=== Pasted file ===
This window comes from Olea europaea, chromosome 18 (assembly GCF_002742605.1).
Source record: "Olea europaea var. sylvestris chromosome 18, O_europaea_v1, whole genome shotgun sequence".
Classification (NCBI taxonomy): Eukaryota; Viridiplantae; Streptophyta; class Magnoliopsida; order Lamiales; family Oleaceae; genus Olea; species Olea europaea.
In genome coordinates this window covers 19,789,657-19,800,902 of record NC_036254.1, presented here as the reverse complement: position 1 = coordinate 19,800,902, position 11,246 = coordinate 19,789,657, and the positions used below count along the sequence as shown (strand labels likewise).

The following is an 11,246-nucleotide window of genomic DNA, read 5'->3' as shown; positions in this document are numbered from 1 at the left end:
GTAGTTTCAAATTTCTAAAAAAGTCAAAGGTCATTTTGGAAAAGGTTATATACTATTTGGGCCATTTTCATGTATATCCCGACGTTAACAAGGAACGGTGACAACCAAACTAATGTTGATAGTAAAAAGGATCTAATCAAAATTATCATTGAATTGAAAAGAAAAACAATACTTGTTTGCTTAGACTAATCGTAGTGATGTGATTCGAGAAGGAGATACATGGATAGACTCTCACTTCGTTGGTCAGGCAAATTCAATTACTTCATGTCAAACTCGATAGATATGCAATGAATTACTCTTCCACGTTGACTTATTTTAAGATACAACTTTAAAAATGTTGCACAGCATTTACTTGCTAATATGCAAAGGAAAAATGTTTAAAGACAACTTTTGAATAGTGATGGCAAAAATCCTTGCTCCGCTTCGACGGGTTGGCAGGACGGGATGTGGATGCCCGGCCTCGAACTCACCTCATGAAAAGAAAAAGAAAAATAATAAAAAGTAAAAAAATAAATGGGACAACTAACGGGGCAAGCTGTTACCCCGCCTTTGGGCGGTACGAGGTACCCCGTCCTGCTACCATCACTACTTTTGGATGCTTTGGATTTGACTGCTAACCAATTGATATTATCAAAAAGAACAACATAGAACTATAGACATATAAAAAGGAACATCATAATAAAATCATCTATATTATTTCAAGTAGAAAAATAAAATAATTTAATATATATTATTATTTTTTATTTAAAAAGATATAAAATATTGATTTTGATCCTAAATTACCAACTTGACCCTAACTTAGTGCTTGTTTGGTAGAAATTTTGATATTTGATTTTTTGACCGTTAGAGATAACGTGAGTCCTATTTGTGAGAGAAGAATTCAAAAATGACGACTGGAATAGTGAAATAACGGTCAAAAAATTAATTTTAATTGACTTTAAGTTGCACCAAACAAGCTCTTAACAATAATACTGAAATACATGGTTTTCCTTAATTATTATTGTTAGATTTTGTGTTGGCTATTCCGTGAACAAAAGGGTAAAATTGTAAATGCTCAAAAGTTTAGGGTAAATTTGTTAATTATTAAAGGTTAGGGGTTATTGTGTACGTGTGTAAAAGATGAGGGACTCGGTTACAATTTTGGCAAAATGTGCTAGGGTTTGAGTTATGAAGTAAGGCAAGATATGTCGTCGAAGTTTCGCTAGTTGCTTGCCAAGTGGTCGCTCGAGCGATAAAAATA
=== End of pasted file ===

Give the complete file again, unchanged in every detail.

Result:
This window comes from Olea europaea, chromosome 18 (assembly GCF_002742605.1).
Source record: "Olea europaea var. sylvestris chromosome 18, O_europaea_v1, whole genome shotgun sequence".
Classification (NCBI taxonomy): Eukaryota; Viridiplantae; Streptophyta; class Magnoliopsida; order Lamiales; family Oleaceae; genus Olea; species Olea europaea.
In genome coordinates this window covers 19,789,657-19,800,902 of record NC_036254.1, presented here as the reverse complement: position 1 = coordinate 19,800,902, position 11,246 = coordinate 19,789,657, and the positions used below count along the sequence as shown (strand labels likewise).

The following is an 11,246-nucleotide window of genomic DNA, read 5'->3' as shown; positions in this document are numbered from 1 at the left end:
GTAGTTTCAAATTTCTAAAAAAGTCAAAGGTCATTTTGGAAAAGGTTATATACTATTTGGGCCATTTTCATGTATATCCCGACGTTAACAAGGAACGGTGACAACCAAACTAATGTTGATAGTAAAAAGGATCTAATCAAAATTATCATTGAATTGAAAAGAAAAACAATACTTGTTTGCTTAGACTAATCGTAGTGATGTGATTCGAGAAGGAGATACATGGATAGACTCTCACTTCGTTGGTCAGGCAAATTCAATTACTTCATGTCAAACTCGATAGATATGCAATGAATTACTCTTCCACGTTGACTTATTTTAAGATACAACTTTAAAAATGTTGCACAGCATTTACTTGCTAATATGCAAAGGAAAAATGTTTAAAGACAACTTTTGAATAGTGATGGCAAAAATCCTTGCTCCGCTTCGACGGGTTGGCAGGACGGGATGTGGATGCCCGGCCTCGAACTCACCTCATGAAAAGAAAAAGAAAAATAATAAAAAGTAAAAAAATAAATGGGACAACTAACGGGGCAAGCTGTTACCCCGCCTTTGGGCGGTACGAGGTACCCCGTCCTGCTACCATCACTACTTTTGGATGCTTTGGATTTGACTGCTAACCAATTGATATTATCAAAAAGAACAACATAGAACTATAGACATATAAAAAGGAACATCATAATAAAATCATCTATATTATTTCAAGTAGAAAAATAAAATAATTTAATATATATTATTATTTTTTATTTAAAAAGATATAAAATATTGATTTTGATCCTAAATTACCAACTTGACCCTAACTTAGTGCTTGTTTGGTAGAAATTTTGATATTTGATTTTTTGACCGTTAGAGATAACGTGAGTCCTATTTGTGAGAGAAGAATTCAAAAATGACGACTGGAATAGTGAAATAACGGTCAAAAAATTAATTTTAATTGACTTTAAGTTGCACCAAACAAGCTCTTAACAATAATACTGAAATACATGGTTTTCCTTAATTATTATTGTTAGATTTTGTGTTGGCTATTCCGTGAACAAAAGGGTAAAATTGTAAATGCTCAAAAGTTTAGGGTAAATTTGTTAATTATTAAAGGTTAGGGGTTATTGTGTACGTGTGTAAAAGATGAGGGACTCGGTTACAATTTTGGCAAAATGTGCTAGGGTTTGAGTTATGAAGTAAGGCAAGATATGTCGTCGAAGTTTCGCTAGTTGCTTGCCAAGTGGTCGCTCGAGCGATAAAAATA